But there may also be a tendency for some, less scrupulous wannabe politicians, to overstate and exaggerate their position, in what is becoming known as “victim playing”, in an attempt to win over a few extra votes.
Certainly, when any reasonable view is taken of the allegations Bokhari has made against Scully and Crowley, they amount to utter tosh, using Twitter posts taken totally out of context or with graphics cropped to suit the allegations.
Bokhari’s effort is also, at least, obtuse. Her letter to Scully attempted to associate him with Crowley as a “supporter”, and calls for Crowley’s suspension from the Conservative Party. Inside Sutton understands that Crowley’s resulting libel action is being paid for from a Tory Party legal support fund.
Crowley has been a councillor in Sutton for 14 years and the leader of the opposition since 2014. He took the Tories from just eight councillors to 18 in the 2018 local elections, against the national trend, and has been a constant thorn in the side of Ruth Dombey’s LibDem administration.
It is safe to say they’re not keen on him.
In Crowley’s legal warning letter, seen by Inside Sutton, the lawyer says, “Our client is a man of good standing who has held public office for 14 years. You are seeking to ruin the trust his constituents have in him and to ruin his political career by seeking to pressure Mr Scully and the Conservative Party to suspend him for actions and belief you know are untrue.”
The potential for a severe defamation is very much on the cards.
The 2019 General Election campaign, with Facebook banning political ads which make false claims, is clearly becoming the Fake News election at every level. Sutton LibDems – who run Bokhari’s Twitter and social media accounts – added a further nasty tweet of their own against a member of the public who expressed her dislike of Halal meat. The LibDems had clearly trawled Crowley’s Twitter followers looking for keywords, as the word “Halal” was highlighted in their screengrab.
Understanding why Bokhari and her team have resorted to such crude and crass tactics is worth looking at.
In attempting to chase down Scully’s 12,698 majority from 2017, Bokhari has been struggling to gain traction in her campaign, with lightweight and occasionally embarrassing performances at two hustings events last week.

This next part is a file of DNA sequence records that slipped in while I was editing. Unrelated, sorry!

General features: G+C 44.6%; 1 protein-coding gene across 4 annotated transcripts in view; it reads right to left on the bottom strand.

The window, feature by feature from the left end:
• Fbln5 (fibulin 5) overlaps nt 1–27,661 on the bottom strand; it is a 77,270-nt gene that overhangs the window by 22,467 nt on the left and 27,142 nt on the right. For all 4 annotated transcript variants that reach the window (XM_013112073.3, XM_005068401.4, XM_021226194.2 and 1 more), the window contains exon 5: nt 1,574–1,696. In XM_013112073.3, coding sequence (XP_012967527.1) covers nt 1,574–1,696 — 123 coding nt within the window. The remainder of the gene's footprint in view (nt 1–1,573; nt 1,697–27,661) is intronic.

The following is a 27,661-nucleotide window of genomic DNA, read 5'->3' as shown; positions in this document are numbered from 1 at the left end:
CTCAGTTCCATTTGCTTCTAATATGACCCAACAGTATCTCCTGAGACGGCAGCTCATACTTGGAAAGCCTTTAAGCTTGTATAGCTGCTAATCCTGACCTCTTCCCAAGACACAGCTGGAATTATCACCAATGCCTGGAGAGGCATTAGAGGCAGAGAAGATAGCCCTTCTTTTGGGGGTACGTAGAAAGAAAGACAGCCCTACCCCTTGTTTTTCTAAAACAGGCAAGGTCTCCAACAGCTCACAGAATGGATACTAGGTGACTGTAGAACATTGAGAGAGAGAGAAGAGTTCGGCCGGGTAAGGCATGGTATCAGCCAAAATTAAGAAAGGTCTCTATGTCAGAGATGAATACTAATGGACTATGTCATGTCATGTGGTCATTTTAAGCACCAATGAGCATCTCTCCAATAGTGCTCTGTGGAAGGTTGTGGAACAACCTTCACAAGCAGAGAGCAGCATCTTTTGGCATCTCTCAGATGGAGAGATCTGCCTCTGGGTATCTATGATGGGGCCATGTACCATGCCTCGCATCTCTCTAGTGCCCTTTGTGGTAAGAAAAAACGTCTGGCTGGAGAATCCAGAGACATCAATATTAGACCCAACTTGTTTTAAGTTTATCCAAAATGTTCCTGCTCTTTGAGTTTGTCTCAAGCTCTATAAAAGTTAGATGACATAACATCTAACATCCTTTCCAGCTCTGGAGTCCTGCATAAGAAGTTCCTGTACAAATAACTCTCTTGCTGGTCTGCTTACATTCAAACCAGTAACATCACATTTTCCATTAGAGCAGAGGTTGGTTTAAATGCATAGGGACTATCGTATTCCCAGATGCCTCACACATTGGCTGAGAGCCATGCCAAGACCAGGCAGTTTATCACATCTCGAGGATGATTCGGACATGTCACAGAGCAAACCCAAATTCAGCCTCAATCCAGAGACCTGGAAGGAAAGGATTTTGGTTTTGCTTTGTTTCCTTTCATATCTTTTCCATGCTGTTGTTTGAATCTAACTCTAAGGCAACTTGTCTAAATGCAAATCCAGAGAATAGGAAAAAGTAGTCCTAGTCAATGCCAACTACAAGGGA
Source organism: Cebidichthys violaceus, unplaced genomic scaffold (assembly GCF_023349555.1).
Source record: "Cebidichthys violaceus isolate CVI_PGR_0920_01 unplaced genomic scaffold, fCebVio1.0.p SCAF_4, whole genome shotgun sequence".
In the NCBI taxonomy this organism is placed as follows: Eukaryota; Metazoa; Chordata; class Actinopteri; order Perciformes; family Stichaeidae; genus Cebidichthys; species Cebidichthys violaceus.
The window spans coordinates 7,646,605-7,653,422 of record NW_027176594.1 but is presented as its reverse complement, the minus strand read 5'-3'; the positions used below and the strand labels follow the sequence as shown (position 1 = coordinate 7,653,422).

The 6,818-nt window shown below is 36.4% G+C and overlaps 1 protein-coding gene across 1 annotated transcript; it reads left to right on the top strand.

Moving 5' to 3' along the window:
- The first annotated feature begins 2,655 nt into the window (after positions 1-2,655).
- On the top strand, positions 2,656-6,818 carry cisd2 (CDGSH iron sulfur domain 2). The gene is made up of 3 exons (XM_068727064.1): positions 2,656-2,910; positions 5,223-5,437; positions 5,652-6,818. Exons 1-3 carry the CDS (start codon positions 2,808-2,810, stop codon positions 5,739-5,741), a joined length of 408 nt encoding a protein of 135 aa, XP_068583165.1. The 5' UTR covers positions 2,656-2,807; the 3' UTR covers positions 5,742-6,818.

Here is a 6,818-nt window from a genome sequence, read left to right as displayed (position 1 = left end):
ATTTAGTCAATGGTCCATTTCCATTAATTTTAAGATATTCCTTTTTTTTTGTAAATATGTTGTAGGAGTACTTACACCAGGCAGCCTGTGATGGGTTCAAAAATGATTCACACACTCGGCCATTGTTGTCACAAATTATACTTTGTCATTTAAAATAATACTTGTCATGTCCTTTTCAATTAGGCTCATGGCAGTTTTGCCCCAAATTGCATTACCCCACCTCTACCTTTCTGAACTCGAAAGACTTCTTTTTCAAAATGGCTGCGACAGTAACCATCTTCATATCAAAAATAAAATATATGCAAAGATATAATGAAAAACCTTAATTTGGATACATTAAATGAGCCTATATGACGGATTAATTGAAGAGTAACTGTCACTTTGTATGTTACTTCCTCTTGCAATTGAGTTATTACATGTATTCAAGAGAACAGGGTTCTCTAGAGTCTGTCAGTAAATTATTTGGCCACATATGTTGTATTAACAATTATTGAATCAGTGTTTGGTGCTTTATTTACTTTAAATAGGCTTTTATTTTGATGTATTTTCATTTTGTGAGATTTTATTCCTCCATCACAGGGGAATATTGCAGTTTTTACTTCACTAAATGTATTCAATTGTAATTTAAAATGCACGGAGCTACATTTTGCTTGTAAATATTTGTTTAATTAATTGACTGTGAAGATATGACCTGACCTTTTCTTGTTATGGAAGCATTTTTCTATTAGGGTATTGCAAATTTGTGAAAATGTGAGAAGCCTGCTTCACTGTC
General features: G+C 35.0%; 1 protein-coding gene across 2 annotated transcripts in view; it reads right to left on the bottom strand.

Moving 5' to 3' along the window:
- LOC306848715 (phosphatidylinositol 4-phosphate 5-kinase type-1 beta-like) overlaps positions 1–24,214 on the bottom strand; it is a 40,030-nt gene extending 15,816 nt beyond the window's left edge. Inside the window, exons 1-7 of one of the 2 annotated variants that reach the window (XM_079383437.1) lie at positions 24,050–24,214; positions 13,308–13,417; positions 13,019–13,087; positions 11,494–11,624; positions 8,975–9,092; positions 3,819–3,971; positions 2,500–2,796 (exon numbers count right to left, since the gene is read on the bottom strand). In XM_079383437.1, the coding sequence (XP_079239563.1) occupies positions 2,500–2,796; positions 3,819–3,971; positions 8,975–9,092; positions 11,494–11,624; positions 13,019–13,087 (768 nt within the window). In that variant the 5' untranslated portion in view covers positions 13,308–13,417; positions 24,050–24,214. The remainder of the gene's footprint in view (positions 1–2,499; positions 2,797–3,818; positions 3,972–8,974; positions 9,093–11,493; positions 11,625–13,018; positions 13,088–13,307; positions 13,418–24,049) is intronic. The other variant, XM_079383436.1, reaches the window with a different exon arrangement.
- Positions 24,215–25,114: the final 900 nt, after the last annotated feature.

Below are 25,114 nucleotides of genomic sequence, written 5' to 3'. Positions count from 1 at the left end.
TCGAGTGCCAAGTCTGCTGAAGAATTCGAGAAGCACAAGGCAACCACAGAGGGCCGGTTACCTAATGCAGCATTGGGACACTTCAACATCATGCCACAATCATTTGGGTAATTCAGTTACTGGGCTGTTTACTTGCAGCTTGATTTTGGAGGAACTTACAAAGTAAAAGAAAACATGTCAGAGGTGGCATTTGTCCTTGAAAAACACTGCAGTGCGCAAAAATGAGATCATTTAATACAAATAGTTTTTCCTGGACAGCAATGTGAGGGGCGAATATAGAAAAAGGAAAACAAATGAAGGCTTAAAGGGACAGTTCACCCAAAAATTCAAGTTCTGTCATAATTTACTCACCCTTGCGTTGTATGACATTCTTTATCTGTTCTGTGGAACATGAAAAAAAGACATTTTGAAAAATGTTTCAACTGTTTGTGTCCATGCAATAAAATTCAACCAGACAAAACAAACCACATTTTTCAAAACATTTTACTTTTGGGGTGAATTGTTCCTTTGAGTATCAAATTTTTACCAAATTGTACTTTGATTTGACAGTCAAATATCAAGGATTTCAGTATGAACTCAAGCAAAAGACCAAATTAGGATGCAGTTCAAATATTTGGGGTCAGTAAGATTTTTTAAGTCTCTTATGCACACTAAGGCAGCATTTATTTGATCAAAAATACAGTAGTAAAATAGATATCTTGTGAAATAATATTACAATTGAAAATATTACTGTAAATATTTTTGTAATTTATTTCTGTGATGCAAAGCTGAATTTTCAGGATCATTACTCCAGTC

Her grasp of detail on local issues seemed slight, as she brandished generic promises of action if she were elected, and she openly adopted policies on the hoof that were totally at odds with those of Sutton LibDems.
At the hustings on the day she issued her tweet, she apparently shed a tear as she recounted, her voice trembling, the shock at what she said was the constant online abuse she was receiving.
Almost immediately, Bokhari contradicted herself when she told the audience of voters that she hardly ever goes on Twitter and that she hadn’t been on the platform for a while. Indeed, in September Sutton LibDems were issuing automatic messages saying that, “Hina is no longer running her social media accounts”. Which suggests that tweet to Scully may have been the concoction of whoever looks after her social media accounts.
The tweet activity of which Bokhari – who hardly ever goes on Twitter – so tearfully complained seem pretty benign in the main. In many cases, the tweets are not even from supporters of Scully or Crowley, let alone Conservative Party members, as Bokhari has alleged.
In one “example” of Crowley’s alleged misogyny, Bokhari presented a picture of TV presenter Lorraine Kelly with Crowley asking, “Are you sure it shouldn’t say Witches?” Bokhari’s implication was clear – Crowley thinks all women are “witches”, which would be derogatory if the context was as claimed.
But Bokhari – or whoever is running her Twitter account – had cropped the original tweet to hide the fact that Kelly was wearing a T-shirt with the words “Bow down witches” on it, a Halloween play on a meme associated with Beyoncé. Crowley was merely correcting the original post from another Twitter account that had said, “Bow Down Bitches?”
Hardly misogyny. The full exchange, in context, makes this clear.
Other examples offered up by Bokhari – who hardly ever goes on Twitter – are equally feeble when subject to scrutiny.
A retweet of Crowley’s featured a story in the Evening Standard by Stanley Johnson, the Prime Minister’s father, which was calling for a ban on “cruel” Halal meat. Crowley had retweeted a tweet by a councillor in Essex that he wasn’t following and of whom he had no knowledge. It transpired the Essex councillor was a member of the For Britain party.
The LibDems claim that this is evidence of “support” for a far-right group. Sources close to Crowley say that the claim is ridiculous.
Crowley has given Bokhari and her agent Penneck a deadline of December 9 to retract and apologise. Sutton LibDem councillor Ben Andrew has repeated his “100 per cent support” for Bokhari’s claims, but has also said he won’t comment on the matter while an “investigation” is ongoing.
Next Monday, just three days before polling day, could see the issue erupt further, as Bokhari’s attempts at garnering sympathy votes with contrived and allegedly defamatory allegations backfire.